The municipal election came down to his name on a piece of paper in a wastepaper basket for Pemberton incumbent Alan Leblanc, following a judge's ruling that the election was officially tied. The tie-breaker was held last Wednesday following the judicial recount, in which the judge picked LeBlanc's name out of the basket.
LeBlanc said it proved that every vote really does count, and he hopes that voter turnout will increase as a result.
"I think that this tie has done exactly that, it's shown people how important it is to get out and vote," he said.
He also pledged to ensure that Niki Vankerk, the candidate who tied LeBlanc, has a voice on council.
"I really do thank my supporters and Niki's supporters, too — that was as close as it gets, and Niki will have my ear if there are some issues she wants to talk about. I'll support the people that did vote for her."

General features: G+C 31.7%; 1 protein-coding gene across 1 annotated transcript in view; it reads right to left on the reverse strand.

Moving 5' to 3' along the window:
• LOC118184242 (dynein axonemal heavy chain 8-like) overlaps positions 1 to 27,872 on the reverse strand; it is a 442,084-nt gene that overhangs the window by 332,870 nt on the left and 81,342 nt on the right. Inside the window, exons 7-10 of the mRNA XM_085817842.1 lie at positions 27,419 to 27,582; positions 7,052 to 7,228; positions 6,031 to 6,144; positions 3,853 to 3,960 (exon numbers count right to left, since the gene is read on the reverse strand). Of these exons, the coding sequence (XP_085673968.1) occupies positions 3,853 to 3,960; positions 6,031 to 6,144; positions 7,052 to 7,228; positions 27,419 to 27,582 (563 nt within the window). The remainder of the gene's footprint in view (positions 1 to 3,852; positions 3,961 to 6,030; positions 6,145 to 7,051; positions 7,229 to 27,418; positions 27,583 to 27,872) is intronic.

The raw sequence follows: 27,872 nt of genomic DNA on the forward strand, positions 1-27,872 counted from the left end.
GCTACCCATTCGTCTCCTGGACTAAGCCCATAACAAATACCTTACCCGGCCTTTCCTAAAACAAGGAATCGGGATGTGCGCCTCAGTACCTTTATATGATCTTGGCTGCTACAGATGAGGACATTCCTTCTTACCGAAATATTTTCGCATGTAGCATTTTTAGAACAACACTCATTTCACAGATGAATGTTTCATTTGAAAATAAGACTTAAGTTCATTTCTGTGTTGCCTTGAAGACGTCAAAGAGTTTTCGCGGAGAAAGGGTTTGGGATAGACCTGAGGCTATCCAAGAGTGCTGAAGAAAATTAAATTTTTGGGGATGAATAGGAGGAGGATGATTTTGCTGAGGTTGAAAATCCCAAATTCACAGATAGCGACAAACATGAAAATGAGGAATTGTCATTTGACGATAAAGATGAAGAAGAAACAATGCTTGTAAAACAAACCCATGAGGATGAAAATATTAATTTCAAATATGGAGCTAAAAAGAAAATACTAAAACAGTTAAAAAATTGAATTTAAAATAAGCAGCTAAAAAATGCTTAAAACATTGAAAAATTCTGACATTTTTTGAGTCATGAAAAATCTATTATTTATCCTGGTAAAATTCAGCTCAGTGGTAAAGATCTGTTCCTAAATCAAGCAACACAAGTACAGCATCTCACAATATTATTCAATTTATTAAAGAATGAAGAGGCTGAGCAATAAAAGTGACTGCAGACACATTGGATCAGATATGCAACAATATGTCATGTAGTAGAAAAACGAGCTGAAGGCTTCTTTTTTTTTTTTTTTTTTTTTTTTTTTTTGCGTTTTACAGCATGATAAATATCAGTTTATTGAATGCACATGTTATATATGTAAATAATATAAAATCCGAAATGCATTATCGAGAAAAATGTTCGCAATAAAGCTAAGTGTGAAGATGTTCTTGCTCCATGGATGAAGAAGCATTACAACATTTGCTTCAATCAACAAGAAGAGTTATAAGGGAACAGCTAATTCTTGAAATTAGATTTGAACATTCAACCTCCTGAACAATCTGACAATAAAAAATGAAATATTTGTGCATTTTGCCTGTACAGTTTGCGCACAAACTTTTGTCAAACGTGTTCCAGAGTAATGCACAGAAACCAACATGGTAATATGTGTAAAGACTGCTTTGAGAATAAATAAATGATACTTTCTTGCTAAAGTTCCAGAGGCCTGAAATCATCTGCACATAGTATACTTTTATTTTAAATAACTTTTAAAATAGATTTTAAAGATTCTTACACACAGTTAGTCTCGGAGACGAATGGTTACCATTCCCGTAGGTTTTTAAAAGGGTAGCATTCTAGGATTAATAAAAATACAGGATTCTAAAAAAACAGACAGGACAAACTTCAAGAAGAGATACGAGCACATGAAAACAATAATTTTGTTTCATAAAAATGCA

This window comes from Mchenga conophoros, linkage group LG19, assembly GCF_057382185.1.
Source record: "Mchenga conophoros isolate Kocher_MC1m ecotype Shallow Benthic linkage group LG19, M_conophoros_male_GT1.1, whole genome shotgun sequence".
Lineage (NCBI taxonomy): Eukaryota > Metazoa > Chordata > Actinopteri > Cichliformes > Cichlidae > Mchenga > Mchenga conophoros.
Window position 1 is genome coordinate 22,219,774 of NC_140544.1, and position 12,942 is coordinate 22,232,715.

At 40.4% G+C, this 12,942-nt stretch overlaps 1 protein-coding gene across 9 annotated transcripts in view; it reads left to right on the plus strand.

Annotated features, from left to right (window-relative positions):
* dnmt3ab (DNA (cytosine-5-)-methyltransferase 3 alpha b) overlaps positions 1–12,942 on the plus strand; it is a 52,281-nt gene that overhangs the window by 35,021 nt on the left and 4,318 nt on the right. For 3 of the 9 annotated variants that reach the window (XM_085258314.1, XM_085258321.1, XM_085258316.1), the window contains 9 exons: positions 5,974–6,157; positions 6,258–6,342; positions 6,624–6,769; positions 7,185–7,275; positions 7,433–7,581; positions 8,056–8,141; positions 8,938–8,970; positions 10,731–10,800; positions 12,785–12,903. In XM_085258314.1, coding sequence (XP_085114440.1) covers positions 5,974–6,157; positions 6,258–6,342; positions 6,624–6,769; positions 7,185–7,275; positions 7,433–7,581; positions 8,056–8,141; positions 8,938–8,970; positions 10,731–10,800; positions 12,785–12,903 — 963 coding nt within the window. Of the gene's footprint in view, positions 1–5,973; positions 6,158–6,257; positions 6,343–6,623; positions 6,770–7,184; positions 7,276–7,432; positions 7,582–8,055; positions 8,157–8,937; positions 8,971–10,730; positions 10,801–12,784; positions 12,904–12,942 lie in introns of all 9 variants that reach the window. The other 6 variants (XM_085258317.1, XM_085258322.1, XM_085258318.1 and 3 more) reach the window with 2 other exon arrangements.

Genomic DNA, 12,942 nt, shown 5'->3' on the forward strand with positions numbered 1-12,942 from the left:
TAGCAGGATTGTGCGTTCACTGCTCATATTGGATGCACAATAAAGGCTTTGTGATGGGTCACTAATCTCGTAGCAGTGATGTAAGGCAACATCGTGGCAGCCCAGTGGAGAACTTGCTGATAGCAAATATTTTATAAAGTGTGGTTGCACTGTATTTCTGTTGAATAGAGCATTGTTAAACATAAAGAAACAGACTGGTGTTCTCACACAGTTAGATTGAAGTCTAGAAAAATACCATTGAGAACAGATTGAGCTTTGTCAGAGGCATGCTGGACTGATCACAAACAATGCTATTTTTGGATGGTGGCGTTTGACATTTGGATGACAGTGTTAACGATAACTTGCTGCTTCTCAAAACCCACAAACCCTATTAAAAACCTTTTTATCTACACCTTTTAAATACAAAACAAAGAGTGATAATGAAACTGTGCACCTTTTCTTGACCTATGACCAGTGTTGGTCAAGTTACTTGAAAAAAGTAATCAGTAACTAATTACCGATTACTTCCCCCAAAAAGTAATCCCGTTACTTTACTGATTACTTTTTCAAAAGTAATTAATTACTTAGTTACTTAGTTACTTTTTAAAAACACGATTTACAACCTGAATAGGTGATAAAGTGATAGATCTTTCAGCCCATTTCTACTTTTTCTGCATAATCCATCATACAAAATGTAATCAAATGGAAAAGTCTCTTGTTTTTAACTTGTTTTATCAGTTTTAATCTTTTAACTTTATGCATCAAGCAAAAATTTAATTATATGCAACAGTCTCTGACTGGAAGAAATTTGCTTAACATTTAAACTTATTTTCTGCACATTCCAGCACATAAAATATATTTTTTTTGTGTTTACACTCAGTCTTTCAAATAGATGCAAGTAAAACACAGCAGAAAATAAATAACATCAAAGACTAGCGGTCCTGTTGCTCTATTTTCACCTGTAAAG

LeBlanc said he plans to use this term to work on Pemberton's economy, bringing new businesses to town and supporting existing businesses. He also favours more economic activity through the corridor, and specifically between Squamish, Whistler and Pemberton.
One of the economic opportunities LeBlanc wants to pursue is to use the Village of Pemberton's water licence for Pemberton Creek for a community power project. The power would off-set Pemberton's consumption and create jobs and tax revenues for the community. He's also interested in pursing the community forest in a way that benefits the town, keeping jobs in the community to turn the wood into homes and products. He'd like to help local farmers sell more of their goods in the corridor.
"I think Pemberton has some great things to offer, some great opportunities," said LeBlanc.
Some of those opportunities include bringing back the Pemberton Festival and building an independent school in the area.
"I think a lot of these things are achievable," he said.
The Village of Pemberton council was sworn in on Tuesday, Dec. 6.